Allaho Completes Festival Preparation Successfully

Allaho completed his Cheltenham preparation with a smooth success in the Grade Two Horse & Jockey Hotel Chase in a busy Thurles on Sunday. Easily factoring in his three rivals, led by Fakir D’oudairies, he was winning back-to-back victories in the race, and relations hope he can do the same in the Ryanair Chase.

There’s little to fault a 12-length win in a sophomore pursuit by a two-time freshman winner, but trainer Willie Mullins felt there was room for improvement in the imposing eight-year-old.

“The horse wasn’t as positive as I would have liked him to be over the first two hurdles, but I think maybe it was him that was rusty,” Mullins said. “Maybe he needed company, but he just didn’t get down and jump like I expected.

“He didn’t jump really well until fourth or fifth, and Paul said he was just warming up going down the straight the last time. He flew last and he was flying at the finish. We were very happy with him at home, and that’s it until March.

Ballyshannon Rose, trained by Paul Fahey, showed her determination to match her ability by winning the Novice Chase of Grade Two Coolmore NH Sires Mogul Irish EBF Mares.

A rookie chase winner on her debut on the fences, she took what looked like a bad fall at Punchestown on her second start but is clearly tough and bounced back immediately.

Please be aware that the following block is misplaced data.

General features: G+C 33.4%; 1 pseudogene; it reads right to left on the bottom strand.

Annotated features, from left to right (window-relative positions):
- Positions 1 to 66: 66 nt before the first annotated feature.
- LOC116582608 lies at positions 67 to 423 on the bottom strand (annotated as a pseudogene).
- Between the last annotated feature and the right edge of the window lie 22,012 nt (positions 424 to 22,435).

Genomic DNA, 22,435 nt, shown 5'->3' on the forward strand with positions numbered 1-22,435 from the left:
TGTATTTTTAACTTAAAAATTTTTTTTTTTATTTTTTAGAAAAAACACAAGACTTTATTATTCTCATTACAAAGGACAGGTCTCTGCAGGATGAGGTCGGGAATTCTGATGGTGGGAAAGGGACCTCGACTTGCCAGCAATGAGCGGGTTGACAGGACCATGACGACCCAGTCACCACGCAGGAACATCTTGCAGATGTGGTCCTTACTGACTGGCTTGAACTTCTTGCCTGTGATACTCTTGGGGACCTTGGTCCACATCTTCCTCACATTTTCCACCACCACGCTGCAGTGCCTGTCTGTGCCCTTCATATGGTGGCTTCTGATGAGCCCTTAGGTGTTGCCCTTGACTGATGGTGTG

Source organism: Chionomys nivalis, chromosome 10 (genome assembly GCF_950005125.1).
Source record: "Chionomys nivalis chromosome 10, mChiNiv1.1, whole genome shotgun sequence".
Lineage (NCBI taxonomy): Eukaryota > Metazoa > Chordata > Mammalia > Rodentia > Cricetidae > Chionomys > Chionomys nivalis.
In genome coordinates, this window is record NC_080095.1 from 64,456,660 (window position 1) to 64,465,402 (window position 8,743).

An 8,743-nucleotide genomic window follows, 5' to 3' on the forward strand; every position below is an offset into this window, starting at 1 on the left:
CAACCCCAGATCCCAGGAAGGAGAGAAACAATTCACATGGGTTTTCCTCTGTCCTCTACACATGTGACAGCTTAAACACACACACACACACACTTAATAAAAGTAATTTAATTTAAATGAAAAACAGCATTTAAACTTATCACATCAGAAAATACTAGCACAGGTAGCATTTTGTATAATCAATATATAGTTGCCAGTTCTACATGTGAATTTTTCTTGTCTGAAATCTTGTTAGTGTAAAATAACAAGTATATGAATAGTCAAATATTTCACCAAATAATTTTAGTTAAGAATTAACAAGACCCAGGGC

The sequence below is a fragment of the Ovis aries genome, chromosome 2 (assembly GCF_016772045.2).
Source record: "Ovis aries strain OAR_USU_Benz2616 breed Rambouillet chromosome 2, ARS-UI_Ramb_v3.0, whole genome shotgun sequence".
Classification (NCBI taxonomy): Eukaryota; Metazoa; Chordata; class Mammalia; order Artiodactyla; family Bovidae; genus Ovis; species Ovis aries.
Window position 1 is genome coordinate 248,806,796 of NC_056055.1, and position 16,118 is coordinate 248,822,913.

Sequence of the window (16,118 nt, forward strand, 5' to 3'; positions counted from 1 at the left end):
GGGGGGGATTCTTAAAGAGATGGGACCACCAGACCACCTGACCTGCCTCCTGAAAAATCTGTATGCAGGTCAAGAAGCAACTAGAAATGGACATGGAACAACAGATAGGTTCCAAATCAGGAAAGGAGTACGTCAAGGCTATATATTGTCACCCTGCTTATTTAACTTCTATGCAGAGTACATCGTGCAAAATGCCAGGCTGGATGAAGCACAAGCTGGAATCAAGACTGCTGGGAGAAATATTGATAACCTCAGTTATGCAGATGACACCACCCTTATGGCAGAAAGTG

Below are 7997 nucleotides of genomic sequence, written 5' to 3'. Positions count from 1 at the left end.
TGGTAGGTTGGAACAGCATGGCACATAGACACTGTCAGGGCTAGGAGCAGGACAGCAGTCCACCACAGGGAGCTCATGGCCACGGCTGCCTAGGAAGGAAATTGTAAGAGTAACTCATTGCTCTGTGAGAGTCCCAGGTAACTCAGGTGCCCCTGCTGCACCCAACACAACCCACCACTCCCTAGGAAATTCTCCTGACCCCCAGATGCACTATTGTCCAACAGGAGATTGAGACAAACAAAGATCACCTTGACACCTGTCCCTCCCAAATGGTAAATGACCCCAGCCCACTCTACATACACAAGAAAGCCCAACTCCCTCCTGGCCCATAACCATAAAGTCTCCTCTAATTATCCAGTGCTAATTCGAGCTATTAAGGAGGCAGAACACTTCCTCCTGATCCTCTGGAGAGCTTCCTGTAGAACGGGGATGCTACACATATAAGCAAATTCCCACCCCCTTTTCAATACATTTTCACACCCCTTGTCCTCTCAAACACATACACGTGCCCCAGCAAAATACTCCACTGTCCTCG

Extremely well handled by Fahey, and ridden on this occasion by Jack Kennedy, she was never far from the rhythm and as the competition progressed, she found plenty of it. Jeremys Flame pushed her all the way and came back over the line, but there was no way to reach Ballyshannon Rose, who craned her neck to fend off this rival.

“I was on the track and I thought she was beaten, but I got a phone call to say she won, and it was the best phone call I’ve had in a long time,” said Fahey said.

“She came here for a beginner (pursuit) and she won it well. We crashed at Punchestown and she had had a really good run so far. We were going to Limerick over Christmas but she had an infection so we had to miss that.

“Then when we saw that race – and we were more excited when we saw Concertista not lining up – we had a chance, and it’s a great race to win. There were three mares in a line down to the last – it was a real race.

Fahey, who works as a farrier, added: “We work for Willie Mullins and Jessica Harrington – we have a great team working for us – and that (horse training) is only part-time. I ride her in the morning, and a few guys in my age group ride two horses every morning.

“It’s great to have a rider in a race like this and know that if everything goes well you’re going to be competitive, which isn’t easy in the world we live in right now. She’s a €3,000 filly, and when you’re able to compete with that, there’s room for everyone in this game.

“I said from the first day she jumped a fence here that her plan was always the Irish Grand National and I haven’t changed since. Most likely she will have another race before that, in Limerick.

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